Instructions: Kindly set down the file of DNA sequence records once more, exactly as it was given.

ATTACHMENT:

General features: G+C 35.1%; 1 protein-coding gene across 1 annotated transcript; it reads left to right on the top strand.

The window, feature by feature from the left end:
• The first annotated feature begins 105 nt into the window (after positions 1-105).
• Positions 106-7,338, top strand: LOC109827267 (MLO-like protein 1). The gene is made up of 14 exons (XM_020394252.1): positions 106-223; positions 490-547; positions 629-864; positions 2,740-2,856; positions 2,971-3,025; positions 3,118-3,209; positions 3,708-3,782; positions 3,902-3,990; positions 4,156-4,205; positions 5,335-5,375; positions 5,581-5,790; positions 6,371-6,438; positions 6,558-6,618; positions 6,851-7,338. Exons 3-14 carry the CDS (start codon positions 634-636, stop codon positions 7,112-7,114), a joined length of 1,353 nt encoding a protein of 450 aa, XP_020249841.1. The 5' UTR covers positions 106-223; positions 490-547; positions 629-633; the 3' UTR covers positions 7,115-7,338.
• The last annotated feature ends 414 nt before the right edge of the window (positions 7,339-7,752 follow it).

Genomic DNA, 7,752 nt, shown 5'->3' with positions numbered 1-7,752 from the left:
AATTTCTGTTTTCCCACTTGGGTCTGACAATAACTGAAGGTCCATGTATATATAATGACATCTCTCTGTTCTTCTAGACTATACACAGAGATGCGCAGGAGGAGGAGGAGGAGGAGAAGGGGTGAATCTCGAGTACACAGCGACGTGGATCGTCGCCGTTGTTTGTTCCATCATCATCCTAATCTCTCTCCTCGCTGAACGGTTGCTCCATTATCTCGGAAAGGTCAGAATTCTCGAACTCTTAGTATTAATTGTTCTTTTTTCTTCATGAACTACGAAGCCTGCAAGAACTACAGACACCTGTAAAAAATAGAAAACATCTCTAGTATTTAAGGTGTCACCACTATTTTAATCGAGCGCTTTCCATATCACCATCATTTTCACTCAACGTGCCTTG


General features: G+C 35.1%; 1 protein-coding gene across 1 annotated transcript; it reads left to right on the top strand.

The window, feature by feature from the left end:
• The first annotated feature begins 105 nt into the window (after positions 1-105).
• Positions 106-7,338, top strand: LOC109827267 (MLO-like protein 1). The gene is made up of 14 exons (XM_020394252.1): positions 106-223; positions 490-547; positions 629-864; positions 2,740-2,856; positions 2,971-3,025; positions 3,118-3,209; positions 3,708-3,782; positions 3,902-3,990; positions 4,156-4,205; positions 5,335-5,375; positions 5,581-5,790; positions 6,371-6,438; positions 6,558-6,618; positions 6,851-7,338. Exons 3-14 carry the CDS (start codon positions 634-636, stop codon positions 7,112-7,114), a joined length of 1,353 nt encoding a protein of 450 aa, XP_020249841.1. The 5' UTR covers positions 106-223; positions 490-547; positions 629-633; the 3' UTR covers positions 7,115-7,338.
• The last annotated feature ends 414 nt before the right edge of the window (positions 7,339-7,752 follow it).

Genomic DNA, 7,752 nt, shown 5'->3' with positions numbered 1-7,752 from the left:
AATTTCTGTTTTCCCACTTGGGTCTGACAATAACTGAAGGTCCATGTATATATAATGACATCTCTCTGTTCTTCTAGACTATACACAGAGATGCGCAGGAGGAGGAGGAGGAGGAGAAGGGGTGAATCTCGAGTACACAGCGACGTGGATCGTCGCCGTTGTTTGTTCCATCATCATCCTAATCTCTCTCCTCGCTGAACGGTTGCTCCATTATCTCGGAAAGGTCAGAATTCTCGAACTCTTAGTATTAATTGTTCTTTTTTCTTCATGAACTACGAAGCCTGCAAGAACTACAGACACCTGTAAAAAATAGAAAACATCTCTAGTATTTAAGGTGTCACCACTATTTTAATCGAGCGCTTTCCATATCACCATCATTTTCACTCAACGTGCCTTG